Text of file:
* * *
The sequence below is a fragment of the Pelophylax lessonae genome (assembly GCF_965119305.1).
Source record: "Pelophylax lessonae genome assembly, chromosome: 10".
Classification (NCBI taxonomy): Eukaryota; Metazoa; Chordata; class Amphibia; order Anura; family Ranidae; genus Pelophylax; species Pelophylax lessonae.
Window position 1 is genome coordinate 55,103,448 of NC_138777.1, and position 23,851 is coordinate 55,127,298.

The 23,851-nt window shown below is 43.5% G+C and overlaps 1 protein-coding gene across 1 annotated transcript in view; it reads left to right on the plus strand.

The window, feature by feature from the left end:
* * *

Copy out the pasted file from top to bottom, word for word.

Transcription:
The sequence below is a fragment of the Pelophylax lessonae genome (assembly GCF_965119305.1).
Source record: "Pelophylax lessonae genome assembly, chromosome: 10".
Classification (NCBI taxonomy): Eukaryota; Metazoa; Chordata; class Amphibia; order Anura; family Ranidae; genus Pelophylax; species Pelophylax lessonae.
Window position 1 is genome coordinate 55,103,448 of NC_138777.1, and position 23,851 is coordinate 55,127,298.

The 23,851-nt window shown below is 43.5% G+C and overlaps 1 protein-coding gene across 1 annotated transcript in view; it reads left to right on the plus strand.

The window, feature by feature from the left end: